Despite the violence, candidates and authorities praised Sunday's first round of voting, relieved that the violence caused no casualties.
Counting was under way Monday in Mali following a key presidential election that saw balloting halted at hundreds of polling stations because of violence in restive regions of the poor Sahel country.
Despite the violence, candidates and authorities praised Sunday's first round of voting, relieved that the violence — which included the torching of polling stations and assaults on electoral officials — caused no casualties.
Security was a central issue during the campaign, in which 73-year-old President Ibrahim Boubacar Keita is seeking re-election with the international community hoping the poll will strengthen a 2015 peace accord.
Leading the pack of his 23 challengers is Soumaila Cisse, 68, a former finance and economy minister, who lost by a wide margin in the 2013 election that brought Keita to power.
Cisse's campaign director said the team was "legitimately satisfied" after the vote, while slamming authorities for failing to provide adequate security — even though 30,000 security personnel were deployed throughout the country.
"Very luckily, there were no casualties," the campaign said in a statement following the polls, which were observed by teams from the European Union, the African Union, the regional ECOWAS grouping and the Francophonie organisation.
Cisse's team had warned of possible election fraud, claiming that there were two electoral lists and hundreds of fake polling stations.
He and other challengers, who include several former ministers and just one woman — an entrepreneur — have accused Keita of incompetence on security matters.
Most of the violence on Sunday occurred in the north and centre of the sprawling semi-desert country, regions already hit by ethnic unrest and jihadism.
Notably the central Mopti region has seen frequent clashes between Fulani herders and farmers that have killed dozens since the start of the year.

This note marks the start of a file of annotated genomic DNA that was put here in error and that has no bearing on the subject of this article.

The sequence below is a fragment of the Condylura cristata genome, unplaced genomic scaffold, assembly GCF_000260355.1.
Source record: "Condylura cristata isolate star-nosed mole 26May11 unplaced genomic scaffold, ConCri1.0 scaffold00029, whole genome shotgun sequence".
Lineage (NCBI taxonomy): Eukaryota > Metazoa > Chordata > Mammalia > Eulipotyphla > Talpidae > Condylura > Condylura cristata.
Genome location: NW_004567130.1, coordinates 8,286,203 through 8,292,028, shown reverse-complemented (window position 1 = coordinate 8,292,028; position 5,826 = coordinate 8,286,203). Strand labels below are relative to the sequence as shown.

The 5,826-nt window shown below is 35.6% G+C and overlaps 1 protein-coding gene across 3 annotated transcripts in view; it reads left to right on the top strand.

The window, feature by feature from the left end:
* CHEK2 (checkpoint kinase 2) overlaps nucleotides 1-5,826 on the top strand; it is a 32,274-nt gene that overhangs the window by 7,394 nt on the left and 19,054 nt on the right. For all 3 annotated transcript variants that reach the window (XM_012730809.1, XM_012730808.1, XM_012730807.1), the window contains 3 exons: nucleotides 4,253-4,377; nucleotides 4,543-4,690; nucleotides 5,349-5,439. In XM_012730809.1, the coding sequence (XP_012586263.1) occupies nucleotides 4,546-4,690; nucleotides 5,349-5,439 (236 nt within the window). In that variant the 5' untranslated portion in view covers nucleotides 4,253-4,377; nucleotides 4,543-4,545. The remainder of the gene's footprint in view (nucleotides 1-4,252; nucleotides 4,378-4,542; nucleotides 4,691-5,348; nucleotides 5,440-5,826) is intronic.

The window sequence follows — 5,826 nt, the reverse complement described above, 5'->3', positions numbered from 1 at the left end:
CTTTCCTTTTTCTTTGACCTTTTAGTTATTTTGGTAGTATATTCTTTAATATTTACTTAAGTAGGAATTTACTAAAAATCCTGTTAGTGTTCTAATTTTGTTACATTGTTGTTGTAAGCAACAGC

Not a single ballot was cast at 716 polling stations in the two regions following threats and attacks by armed groups, government figures showed.
In Mali's north, where the state is barely present, armed groups who signed the peace accord helped to ensure security.
Violence also marred the lead-up to the vote, despite the presence of 15,000 UN peacekeepers, 4,500 French troops and a much heralded five-nation anti-terror G5 Sahel force.
The jihadist violence has spread from northern Mali to the centre and south of the country and spilled over into neighbouring Burkina Faso and Niger, often inflaming communal conflicts.
Mali, considered a linchpin state in the troubled Sahel region, is one of the world's poorest countries, with most people living on less than $2 a day.
The 2015 agreement, which Mali sees as the cornerstone for peace, was struck between the government, government-allied groups and Tuareg former rebels to fight jihadist fighters in the north.
'God does not like elections'
The organisation of the vote was "a huge security challenge," Prime Minister Soumeylou Boubeye Maiga said late Sunday, praising the proceedings "despite minor security incidents."
Election officials were attacked, polling stations destroyed and state administrators banned from villages by armed groups, according to local authorities and observers.
And there was no voting in the village of Lafia, in the northern Timbuktu region, after the ballot boxes were set on fire, local authorities said.
One source said the boxes were burned after men he said were jihadists fired shots into the sky. "One of them said 'God does not like elections'."
Elsewhere in the country, however, voting occurred smoothly despite low voter turnout, according to electoral observers and AFP journalists.
Official participation figures were not immediately available.
"If we take into account the rates of the past 10 years, turnout was not at all abysmal," a local government official said, without elaborating.
Turnout has never exceeded 50 percent in the first round of a presidential election since the advent of democracy to the former French colony in 1992.
First results are expected by late Tuesday, and the official outcome is set to follow on Friday at the latest.
If no candidate gains more than 50 percent of the first-round vote, a second round will take place on August 12.